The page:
Page 5 - IDEA Study 2016 01 Publication Output
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Basis of Comparison

Most international bibliometric comparisons are based on bibliometric indicators that are
easy to calculate but often they may be misleading. A generally unsuitable, yet still widely
used publication output indicator is the simple total number of articles published in all
scientific fields, even though they may vary greatly as to their publication practice and
frequency (i.e. the usual number of articles produced by an author per year). Such
numbers are then affected by the field structure of research, which varies from country to
country. Therefore, we have decided to compare publication output strictly within
individual, quite narrowly defined fields9. This has significantly reduced (albeit not
completely eliminated) the impact of differences in publication practice.10

Using the simple number of published articles, albeit within a single scientific discipline,
does not reflect the potentially vast differences in the articles’ quality, importance and
contribution to scientific knowledge.11 We have therefore attempted to offer comparisons
based on the ability to publish first-rate research. The quality of publications is often
measured by their average number of citations. A typical tool used for this purpose is the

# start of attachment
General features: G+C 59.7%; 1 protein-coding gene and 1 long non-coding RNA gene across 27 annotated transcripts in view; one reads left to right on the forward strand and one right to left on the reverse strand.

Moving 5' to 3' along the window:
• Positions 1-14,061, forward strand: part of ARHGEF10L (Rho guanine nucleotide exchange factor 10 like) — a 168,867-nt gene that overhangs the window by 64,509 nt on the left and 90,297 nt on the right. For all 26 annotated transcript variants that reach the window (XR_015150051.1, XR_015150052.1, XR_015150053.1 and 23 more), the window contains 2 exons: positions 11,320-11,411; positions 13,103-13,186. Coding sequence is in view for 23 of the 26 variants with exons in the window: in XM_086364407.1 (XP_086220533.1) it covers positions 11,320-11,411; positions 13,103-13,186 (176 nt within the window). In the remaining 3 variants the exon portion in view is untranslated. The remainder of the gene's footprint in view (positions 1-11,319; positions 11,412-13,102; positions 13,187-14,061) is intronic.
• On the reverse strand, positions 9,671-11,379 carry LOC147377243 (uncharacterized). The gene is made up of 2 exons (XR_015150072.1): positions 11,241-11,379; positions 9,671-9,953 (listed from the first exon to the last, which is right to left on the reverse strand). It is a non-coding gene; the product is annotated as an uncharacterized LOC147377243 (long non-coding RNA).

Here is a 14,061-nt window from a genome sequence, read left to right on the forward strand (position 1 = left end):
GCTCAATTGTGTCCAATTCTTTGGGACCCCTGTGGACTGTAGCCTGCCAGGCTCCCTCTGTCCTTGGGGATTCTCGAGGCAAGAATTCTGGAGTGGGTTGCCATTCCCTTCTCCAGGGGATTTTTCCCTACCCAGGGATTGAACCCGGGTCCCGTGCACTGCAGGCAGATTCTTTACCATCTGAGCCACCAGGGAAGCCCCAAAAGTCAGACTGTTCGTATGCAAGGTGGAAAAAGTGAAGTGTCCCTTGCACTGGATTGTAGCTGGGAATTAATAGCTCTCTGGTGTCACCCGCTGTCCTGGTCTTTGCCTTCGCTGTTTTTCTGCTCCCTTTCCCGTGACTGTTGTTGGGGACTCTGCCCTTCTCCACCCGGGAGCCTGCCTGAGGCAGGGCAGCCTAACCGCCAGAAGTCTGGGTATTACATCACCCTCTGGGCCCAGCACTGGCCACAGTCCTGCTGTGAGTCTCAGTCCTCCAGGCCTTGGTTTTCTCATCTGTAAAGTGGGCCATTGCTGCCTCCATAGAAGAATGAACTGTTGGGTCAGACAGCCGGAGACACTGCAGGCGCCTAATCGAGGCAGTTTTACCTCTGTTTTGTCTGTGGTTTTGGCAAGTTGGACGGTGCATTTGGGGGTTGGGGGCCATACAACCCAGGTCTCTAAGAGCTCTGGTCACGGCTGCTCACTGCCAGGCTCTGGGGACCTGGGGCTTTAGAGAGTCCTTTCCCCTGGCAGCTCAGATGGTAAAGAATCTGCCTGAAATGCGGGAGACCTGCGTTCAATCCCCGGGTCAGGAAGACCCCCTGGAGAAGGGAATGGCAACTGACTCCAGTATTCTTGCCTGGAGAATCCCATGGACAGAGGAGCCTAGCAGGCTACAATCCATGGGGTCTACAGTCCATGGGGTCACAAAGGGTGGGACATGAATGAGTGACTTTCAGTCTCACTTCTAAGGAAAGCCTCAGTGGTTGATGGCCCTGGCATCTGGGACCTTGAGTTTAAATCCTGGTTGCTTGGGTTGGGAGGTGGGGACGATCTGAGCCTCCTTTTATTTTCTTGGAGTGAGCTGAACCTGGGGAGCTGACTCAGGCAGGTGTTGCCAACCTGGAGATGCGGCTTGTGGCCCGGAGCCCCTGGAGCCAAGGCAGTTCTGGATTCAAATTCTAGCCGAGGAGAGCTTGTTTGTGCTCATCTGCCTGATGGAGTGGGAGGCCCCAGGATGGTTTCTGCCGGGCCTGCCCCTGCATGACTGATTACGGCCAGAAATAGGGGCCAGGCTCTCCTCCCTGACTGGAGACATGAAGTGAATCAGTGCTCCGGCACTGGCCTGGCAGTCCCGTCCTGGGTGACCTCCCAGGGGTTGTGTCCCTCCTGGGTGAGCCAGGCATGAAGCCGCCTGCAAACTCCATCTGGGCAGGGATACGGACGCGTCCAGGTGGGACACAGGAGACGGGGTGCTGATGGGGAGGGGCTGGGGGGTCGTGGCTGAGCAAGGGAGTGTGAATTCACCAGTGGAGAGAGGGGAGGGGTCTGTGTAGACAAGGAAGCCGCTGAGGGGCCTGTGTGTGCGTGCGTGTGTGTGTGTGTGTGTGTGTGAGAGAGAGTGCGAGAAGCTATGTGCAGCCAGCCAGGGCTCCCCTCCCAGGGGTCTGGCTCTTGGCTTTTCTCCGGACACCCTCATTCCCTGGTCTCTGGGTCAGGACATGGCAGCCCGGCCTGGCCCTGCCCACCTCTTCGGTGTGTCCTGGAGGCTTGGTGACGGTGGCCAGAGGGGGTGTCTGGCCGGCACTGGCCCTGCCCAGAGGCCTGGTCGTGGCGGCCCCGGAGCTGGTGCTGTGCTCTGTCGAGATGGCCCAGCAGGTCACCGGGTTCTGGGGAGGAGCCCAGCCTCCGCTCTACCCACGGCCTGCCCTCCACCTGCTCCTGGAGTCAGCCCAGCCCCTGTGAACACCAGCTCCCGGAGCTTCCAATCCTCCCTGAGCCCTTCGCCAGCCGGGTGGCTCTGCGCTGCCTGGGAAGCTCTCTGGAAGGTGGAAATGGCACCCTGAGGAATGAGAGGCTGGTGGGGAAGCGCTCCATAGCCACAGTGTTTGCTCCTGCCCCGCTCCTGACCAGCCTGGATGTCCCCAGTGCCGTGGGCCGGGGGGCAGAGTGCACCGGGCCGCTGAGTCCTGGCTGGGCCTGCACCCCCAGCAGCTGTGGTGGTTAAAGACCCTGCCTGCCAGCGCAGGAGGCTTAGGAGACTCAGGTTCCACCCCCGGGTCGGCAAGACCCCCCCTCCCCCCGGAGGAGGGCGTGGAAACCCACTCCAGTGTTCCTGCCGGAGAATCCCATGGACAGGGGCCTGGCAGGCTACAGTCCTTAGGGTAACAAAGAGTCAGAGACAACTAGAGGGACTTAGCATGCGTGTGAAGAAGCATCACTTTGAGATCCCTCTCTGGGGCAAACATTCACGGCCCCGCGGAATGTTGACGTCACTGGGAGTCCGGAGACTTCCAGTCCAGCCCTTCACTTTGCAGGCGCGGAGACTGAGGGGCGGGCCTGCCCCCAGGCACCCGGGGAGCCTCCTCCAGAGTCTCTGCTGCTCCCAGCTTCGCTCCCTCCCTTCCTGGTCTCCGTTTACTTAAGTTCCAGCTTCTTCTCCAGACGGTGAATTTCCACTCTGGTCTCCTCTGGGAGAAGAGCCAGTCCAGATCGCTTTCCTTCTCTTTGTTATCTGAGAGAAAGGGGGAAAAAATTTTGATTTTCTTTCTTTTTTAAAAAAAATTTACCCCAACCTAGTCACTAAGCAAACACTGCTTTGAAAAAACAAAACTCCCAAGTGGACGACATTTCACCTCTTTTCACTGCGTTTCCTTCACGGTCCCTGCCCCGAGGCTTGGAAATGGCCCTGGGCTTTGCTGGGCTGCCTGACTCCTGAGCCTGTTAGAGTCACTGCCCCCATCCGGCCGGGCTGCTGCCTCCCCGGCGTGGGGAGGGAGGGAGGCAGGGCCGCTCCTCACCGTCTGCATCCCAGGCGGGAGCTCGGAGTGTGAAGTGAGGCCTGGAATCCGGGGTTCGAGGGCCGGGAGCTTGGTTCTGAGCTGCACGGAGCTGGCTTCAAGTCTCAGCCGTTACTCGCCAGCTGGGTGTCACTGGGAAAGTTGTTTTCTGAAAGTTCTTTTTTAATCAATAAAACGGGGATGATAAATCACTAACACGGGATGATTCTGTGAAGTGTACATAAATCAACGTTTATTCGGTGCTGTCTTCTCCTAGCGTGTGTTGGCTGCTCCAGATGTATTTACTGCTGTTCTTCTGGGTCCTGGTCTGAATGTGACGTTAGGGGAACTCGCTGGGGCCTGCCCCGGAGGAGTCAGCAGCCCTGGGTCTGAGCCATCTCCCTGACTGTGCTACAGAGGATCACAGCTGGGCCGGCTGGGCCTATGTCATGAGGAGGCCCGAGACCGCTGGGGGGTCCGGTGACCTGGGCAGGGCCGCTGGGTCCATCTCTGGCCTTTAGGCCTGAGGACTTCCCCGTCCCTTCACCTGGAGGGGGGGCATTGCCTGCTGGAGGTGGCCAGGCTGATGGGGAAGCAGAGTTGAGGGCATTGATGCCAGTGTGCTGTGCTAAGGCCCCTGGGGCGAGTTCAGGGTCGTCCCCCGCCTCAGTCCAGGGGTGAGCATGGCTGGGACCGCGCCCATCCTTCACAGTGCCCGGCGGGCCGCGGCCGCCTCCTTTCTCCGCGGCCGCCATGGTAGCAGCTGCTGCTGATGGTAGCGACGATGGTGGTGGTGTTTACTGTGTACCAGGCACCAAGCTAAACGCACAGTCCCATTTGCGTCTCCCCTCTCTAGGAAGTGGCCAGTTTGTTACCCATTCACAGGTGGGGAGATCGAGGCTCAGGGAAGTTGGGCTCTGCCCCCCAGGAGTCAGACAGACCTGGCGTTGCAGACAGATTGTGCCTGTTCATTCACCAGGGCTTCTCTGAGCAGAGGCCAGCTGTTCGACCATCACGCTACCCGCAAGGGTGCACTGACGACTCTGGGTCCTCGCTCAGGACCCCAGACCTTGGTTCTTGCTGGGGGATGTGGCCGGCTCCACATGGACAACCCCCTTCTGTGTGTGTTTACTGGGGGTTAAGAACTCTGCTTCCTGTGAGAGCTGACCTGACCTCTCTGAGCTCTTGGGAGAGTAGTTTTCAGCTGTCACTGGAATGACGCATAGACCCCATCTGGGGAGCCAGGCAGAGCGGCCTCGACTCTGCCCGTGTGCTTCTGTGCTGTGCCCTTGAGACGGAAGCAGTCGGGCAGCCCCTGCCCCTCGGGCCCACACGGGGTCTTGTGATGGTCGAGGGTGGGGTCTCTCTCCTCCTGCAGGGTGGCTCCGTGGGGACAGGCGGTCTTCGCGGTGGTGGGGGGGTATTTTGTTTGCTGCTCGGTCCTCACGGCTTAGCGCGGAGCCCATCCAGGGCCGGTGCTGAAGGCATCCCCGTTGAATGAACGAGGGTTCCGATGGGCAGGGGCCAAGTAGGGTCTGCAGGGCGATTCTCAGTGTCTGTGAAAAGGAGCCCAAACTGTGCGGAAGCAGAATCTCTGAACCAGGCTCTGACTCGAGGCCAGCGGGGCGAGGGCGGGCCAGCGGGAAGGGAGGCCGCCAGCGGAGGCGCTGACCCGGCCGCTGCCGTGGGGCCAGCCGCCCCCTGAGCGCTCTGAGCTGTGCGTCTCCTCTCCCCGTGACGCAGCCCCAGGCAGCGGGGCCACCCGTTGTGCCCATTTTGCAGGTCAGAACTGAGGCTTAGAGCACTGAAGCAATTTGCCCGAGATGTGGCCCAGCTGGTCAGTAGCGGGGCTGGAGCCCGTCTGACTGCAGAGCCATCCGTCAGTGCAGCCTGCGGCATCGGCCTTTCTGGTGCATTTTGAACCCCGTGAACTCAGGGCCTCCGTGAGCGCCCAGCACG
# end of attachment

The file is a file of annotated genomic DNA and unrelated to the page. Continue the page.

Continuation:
relative citation index (RCI). The RCI compares the average citation rate of articles
published in the given country during a given year, in scientific journals for the given
discipline, with the average citation rates of all articles published in that year and
discipline worldwide. Such an indicator, however, cannot explain whether its low value
stems from the lack of frequently cited works, or from an unusually high number of rarely
cited articles in a given country (e.g. if the country’s national journals have been included
in the WoS database). The RCI value may also be affected by a mere few WoS articles that
are not typical for the discipline, or by thousands of articles included in the WoS: this
makes it a significant factor in R&D management. Finally, we have analyzed recently
published articles (up until the year 2014), which also limits the possibility of tracking
their citation impact.

Our comparison has therefore focused on a number of first-rate publications that is easy to
interpret. This means that apart from the overall publication output within a given field,

9 We classify disciplines using the WoS Categories classification, distinguishing 173 fields in the Sciences
group, and 55 fields in the Social Sciences group.
10 In many science fields, for example, theoretical researchers have a significantly lower publishing frequency
than empirical researchers in the same field do, since empirical research focuses primarily on measurement
11 A number of studies have proven that research published in a relatively small number of the most
prestigious journals has a significantly higher typical impact than research results published in other
journals. See, for example, Garfield (1996), Ioannidis (2006), Meho (2007).

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